Eye Movement Desensitization and Reprocessing or EMDR for depression is a powerful way to identify and detach from negative emotional reactions by working with your natural ability to heal yourself and your nervous system. In therapy, we will discuss events that took place long before your depression symptoms occurred that may relate to your current circumstances.

Even after experiencing depression for a long time, there is hope. You can work through this difficult time and live a meaningful, present-focused life with a sense of motivation and encouragement about the future and your goals. As your counselor, I can help you live a life free of depression.

man on sofa smiling

You May Still Have Concerns About Depression Therapy…

Motivation is difficult for me, due to my depression, but I know treatment would be beneficial. How do I motivate myself to go?

This is a common question for people who struggle with depression because a lack of motivation, low energy, and a depressed mood are all-encompassing symptoms. In your first session, we will discuss what is driving this lack of motivation and create a plan to support you in staying consistent with your appointments.

Often, remembering why it is important to you to go to therapy can be a powerful motivator. Additionally, telehealth can help you stay consistent with your appointments.

I’m worried about judgment by others or being seen as weak for seeking therapy.

It takes courage to seek out a therapist and to continue to attend therapy sessions, which indicates your inner strength, not your weakness. Therapy is a confidential process, providing you with a safe place to talk about your experience, free from judgment.

You can go at your own pace and communicate your needs and boundaries. Additionally, seeking telehealth therapy provides an extra layer of privacy because you don’t have to visit an office.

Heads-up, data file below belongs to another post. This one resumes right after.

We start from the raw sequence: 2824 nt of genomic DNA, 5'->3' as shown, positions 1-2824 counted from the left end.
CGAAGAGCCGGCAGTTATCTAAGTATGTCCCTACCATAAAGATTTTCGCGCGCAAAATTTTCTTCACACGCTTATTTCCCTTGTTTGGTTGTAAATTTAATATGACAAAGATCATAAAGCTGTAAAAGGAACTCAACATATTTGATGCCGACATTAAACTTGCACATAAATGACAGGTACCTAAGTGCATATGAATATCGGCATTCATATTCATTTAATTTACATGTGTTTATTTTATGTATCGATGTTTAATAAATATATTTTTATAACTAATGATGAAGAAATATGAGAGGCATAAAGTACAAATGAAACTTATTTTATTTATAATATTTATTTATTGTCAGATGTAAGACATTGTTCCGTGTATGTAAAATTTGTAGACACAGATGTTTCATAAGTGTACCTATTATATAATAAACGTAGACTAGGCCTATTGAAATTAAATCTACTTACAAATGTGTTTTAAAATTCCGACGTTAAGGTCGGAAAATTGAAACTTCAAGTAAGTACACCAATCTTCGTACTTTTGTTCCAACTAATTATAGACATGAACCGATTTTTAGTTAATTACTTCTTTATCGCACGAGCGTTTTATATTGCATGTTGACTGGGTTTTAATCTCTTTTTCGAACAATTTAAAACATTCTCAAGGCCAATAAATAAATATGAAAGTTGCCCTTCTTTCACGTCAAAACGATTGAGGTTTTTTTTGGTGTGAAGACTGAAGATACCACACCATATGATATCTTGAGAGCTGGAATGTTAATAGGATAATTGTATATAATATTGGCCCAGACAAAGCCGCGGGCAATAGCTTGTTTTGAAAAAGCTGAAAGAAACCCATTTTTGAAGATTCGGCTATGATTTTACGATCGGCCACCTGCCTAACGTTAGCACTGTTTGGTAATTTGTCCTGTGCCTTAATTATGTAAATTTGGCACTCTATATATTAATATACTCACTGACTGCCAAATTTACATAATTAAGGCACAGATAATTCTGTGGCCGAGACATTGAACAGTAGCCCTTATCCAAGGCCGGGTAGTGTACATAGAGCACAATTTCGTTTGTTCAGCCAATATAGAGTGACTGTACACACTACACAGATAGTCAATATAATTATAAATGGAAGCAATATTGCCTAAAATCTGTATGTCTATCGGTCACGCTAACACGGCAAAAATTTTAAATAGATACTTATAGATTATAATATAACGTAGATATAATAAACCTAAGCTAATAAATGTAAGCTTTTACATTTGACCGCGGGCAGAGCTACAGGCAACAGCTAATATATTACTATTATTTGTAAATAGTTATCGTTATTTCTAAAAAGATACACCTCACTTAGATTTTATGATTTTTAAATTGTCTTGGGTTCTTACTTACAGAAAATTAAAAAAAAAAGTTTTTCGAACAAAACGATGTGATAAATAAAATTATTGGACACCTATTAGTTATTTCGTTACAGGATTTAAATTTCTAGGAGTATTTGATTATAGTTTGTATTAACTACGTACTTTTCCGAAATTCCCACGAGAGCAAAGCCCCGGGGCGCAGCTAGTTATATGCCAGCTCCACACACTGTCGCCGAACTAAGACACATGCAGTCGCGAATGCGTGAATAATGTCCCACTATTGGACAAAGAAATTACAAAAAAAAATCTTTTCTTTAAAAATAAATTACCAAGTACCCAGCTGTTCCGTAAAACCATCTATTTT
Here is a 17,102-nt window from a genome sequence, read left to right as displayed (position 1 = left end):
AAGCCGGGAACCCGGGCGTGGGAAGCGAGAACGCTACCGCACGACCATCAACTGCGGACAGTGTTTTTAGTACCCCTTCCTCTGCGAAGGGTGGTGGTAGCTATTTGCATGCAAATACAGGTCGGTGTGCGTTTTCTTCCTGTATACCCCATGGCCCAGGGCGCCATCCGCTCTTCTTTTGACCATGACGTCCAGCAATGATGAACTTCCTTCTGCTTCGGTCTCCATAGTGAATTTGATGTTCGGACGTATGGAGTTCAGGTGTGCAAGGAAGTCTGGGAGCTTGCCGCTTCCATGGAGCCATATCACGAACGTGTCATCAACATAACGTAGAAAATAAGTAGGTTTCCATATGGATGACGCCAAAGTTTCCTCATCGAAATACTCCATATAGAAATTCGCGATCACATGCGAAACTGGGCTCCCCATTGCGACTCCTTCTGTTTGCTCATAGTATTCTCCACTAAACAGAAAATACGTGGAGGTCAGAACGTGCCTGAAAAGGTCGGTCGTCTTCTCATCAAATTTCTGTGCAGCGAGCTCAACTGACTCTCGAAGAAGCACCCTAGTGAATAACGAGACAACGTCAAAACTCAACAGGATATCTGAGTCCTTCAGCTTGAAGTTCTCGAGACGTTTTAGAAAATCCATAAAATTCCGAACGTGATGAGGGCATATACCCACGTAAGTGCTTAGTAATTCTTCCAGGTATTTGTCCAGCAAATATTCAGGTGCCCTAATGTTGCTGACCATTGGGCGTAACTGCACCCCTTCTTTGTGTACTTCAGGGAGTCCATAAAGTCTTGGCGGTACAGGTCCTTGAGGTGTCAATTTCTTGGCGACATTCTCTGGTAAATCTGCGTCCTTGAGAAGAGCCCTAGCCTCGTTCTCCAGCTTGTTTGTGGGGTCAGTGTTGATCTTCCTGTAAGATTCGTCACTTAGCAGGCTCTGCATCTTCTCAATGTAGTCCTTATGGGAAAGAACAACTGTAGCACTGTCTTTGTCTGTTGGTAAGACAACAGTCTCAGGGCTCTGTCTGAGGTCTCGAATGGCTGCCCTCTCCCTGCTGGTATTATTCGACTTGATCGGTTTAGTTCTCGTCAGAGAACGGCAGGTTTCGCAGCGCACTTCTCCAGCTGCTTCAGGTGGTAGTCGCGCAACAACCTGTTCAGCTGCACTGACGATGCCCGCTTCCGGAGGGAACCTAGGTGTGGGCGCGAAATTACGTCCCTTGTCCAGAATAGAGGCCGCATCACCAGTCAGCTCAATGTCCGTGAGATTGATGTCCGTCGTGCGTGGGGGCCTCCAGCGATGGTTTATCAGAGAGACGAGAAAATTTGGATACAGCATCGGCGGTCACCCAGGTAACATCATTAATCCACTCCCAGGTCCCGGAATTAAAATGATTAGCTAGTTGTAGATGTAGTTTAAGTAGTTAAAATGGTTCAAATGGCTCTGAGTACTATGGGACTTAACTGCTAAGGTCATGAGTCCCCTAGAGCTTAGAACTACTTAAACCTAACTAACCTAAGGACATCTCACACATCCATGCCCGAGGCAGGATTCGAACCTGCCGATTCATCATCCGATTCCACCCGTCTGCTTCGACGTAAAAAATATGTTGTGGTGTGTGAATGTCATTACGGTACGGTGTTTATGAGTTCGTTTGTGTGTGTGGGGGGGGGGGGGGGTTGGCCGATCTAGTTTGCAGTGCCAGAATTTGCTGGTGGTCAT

I’ve been told I just need to get on with my life. How do I know if I really need therapy?

If you’re unsure if your situation is as bad as it seems, it could help if a third party thought about your experiences with depression in an objective way.

A therapist can provide an expert outsider’s perspective, and counseling can be beneficial no matter how severe your depression is. Seeking out a therapist can provide a safe place to express yourself, identify the drivers of your depression, and learn ways to heal and move on.

Depression Treatment Can Help Bring You Back To Life

Your current circumstances don’t have to last forever. Reach out to my practice for a free, 15-minute consultation at (303) 727-0291 to discuss how depression therapy can help you find your inner strength and give you a fighting chance to finally heal.


If you find yourself in need of immediate or urgent support, please reach out to one of the following hotlines, which are staffed with professionals to walk you through your immediate need.

  • Suicide and Crisis Lifeline – Dial 988
  • Rocky Mountain Crisis Partners 1-844-493-8255 (TALK)
  • Oregon Crisis Text Line – text OREGON to 741741
  • Racial Equity Support Line 503-575-3764
  • Trans Lifeline – 1-877-565-8860
  • The Trevor Project (LGBTQIA2S+ support) 1-866-488-7386